Legion, with a plot that seemed patched together from Demon Knight, Terminator, and The Prophecy, in short, holds a lot of promise.
It has many moments of goodness, but they are stretched out far too thin, and in between are some moments that feel like an attempt to add dimension to the characters so that critics won’t complain that it is just wall to wall action. Character development is good, and any one of these scenes on its own would be fine. An audience can’t be expected to sit patiently for the entire middle portion of the film while everyone airs out their backstories and “meaningful” character flaws.
The director was most likely worried he would be accused of “showing off” had the film been a non-stop effects showcase. And since a trilogy is in the works, it wouldn’t be wise to deny the fact if he was trying to get as much story out of the way now so that he could focus more on action in the next two films. However, the effects are grand, and thus more is wanted of them, and it’s doubtful that the film will connect with enough audiences to get those followups.
But, there is a lot of potential. Paul Bettany is a great action hero, and it’s hinted that his character, Michael, may not be as pure and good as the others would hope. Likewise, Gabriel (played by Kevin Durand) is his equal, and despite being the film’s de facto main villain, he doesn’t seem to be out for the count yet. And they barely even scratch the surface in regards to the baby that the whole movie centers around. Legion never really explains what Charlie’s (played by Adrianne Palicki) child is supposed to accomplish, and why she was chosen to carry it, for that matter. Most trilogy openers work as a standalone film, but this one is maddeningly left open for followups.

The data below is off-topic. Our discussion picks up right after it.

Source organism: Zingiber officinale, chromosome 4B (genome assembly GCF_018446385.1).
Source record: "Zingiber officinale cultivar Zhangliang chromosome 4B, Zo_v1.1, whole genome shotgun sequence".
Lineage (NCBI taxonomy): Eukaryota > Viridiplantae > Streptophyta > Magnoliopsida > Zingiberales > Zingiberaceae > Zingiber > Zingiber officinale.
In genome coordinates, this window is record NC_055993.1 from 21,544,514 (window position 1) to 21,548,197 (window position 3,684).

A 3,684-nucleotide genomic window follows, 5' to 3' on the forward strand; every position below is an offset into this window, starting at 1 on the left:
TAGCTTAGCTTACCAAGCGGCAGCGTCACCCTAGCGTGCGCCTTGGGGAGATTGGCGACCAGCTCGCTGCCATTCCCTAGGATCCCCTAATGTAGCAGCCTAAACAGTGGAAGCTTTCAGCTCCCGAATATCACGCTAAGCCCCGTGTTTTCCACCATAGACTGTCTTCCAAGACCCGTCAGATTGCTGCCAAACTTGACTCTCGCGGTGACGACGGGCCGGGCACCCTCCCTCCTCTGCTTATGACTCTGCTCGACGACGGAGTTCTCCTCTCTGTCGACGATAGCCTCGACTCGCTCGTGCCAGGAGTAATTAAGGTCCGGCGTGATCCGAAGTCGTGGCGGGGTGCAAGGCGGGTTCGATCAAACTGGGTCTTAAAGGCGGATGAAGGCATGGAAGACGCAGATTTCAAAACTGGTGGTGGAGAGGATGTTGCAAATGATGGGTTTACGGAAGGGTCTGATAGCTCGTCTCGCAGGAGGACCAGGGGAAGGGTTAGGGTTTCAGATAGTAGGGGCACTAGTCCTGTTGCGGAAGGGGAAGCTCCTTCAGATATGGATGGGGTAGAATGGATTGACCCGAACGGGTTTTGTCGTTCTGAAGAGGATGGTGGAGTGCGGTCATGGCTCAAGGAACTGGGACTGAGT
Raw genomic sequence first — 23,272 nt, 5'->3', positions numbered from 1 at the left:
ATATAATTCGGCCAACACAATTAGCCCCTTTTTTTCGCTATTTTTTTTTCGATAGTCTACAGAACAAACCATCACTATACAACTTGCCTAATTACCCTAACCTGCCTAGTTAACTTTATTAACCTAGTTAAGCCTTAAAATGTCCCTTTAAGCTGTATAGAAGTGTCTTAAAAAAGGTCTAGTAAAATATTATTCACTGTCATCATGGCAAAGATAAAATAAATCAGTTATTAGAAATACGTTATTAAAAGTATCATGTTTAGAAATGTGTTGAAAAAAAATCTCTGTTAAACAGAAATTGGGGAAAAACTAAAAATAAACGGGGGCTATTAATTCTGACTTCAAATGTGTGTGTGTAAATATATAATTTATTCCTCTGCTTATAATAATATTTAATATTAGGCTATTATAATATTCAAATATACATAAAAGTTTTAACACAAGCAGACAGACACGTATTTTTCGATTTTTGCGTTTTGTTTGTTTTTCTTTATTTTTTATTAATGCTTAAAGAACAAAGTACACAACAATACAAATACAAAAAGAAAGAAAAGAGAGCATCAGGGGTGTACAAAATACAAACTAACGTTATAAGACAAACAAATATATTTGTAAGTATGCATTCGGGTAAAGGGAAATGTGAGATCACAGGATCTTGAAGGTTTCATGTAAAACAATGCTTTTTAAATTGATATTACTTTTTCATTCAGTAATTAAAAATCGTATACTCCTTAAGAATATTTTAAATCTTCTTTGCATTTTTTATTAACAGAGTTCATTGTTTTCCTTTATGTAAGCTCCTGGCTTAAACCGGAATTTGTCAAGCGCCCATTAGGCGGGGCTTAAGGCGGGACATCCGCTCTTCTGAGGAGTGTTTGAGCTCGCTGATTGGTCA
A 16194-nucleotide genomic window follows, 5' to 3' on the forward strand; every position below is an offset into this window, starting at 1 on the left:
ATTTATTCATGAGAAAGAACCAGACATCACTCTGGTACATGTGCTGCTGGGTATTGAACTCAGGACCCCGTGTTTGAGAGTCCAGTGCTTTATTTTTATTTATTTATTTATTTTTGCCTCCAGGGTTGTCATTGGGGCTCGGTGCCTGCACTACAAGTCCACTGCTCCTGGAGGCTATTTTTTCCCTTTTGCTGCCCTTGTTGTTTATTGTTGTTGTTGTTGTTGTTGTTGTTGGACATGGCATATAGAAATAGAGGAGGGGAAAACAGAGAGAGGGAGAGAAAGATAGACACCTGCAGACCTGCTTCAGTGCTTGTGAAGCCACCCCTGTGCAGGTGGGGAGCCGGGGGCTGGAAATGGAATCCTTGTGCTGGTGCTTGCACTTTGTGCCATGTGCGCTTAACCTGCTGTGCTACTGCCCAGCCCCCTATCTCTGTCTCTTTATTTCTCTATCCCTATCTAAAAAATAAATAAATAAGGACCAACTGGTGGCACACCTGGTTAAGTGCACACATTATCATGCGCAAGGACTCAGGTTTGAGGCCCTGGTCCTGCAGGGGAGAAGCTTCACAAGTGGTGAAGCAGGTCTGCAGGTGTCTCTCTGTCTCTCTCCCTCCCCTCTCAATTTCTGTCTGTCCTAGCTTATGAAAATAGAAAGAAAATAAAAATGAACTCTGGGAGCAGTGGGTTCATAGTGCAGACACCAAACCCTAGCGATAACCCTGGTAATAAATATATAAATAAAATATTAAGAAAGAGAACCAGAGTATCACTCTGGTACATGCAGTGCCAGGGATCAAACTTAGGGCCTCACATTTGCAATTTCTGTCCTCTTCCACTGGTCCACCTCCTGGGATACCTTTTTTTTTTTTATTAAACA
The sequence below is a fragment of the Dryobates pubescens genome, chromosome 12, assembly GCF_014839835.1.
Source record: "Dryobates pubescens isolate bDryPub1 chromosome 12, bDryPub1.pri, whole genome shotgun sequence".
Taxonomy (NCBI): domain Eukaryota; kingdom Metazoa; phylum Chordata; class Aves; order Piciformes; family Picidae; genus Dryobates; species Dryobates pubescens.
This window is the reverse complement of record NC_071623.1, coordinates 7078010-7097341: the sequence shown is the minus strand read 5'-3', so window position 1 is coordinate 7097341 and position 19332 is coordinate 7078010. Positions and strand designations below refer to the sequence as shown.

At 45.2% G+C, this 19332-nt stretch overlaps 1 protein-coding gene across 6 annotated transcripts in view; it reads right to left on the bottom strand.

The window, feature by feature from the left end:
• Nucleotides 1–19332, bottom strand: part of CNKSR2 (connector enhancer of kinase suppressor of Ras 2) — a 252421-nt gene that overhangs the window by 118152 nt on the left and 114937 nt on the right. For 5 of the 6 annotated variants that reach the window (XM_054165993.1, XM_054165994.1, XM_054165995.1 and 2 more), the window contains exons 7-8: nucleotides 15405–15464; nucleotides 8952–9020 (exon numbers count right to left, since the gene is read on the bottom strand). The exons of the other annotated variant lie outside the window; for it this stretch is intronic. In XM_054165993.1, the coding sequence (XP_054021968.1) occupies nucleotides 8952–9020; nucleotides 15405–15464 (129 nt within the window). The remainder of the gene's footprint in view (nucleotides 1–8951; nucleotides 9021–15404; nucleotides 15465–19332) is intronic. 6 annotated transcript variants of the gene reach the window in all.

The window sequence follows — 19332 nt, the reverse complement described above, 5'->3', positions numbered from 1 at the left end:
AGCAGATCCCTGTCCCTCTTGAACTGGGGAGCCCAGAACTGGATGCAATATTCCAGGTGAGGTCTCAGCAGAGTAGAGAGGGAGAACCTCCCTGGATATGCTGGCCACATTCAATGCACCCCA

The movie does a fine job of putting all the characters on equal terms, so that you’re not sure which ones will die, who will turn, and who will save the day. One character’s death in particular was shocking; it’s someone that always seems to survive a film, and they are dispatched long before the conclusion as well.
But, the cast makes the abundance of generic character development even more complex. Most of the actors don’t need a backstory to latch onto. Ironically, the character that gets the least amount of characterization is Charlie, who audiences are least likely to be familiar with, and yet is the most important character.
It succeeds on a technical level. The effects are outstanding, and the action scenes are easy to follow and largely epic. There’s a great sequence where Bettany and the others have to keep a parade of cars from getting to the diner, and it’s both exciting and somewhat unique. There seems to be some missing scenes here and there, but it’s otherwise well edited, and the surround mix is terrific. The only legitimate problem is the bizarrely stunted pace and far too dependent-on-sequels approach.
A sequel will come to pass and maybe deliver on the promise of the concept. It would give studios and filmmakers some pause before green-lighting another film that’s designed to only tell 1/3 of a story. To conclude, fans are still able to enjoy a more or less complete tale.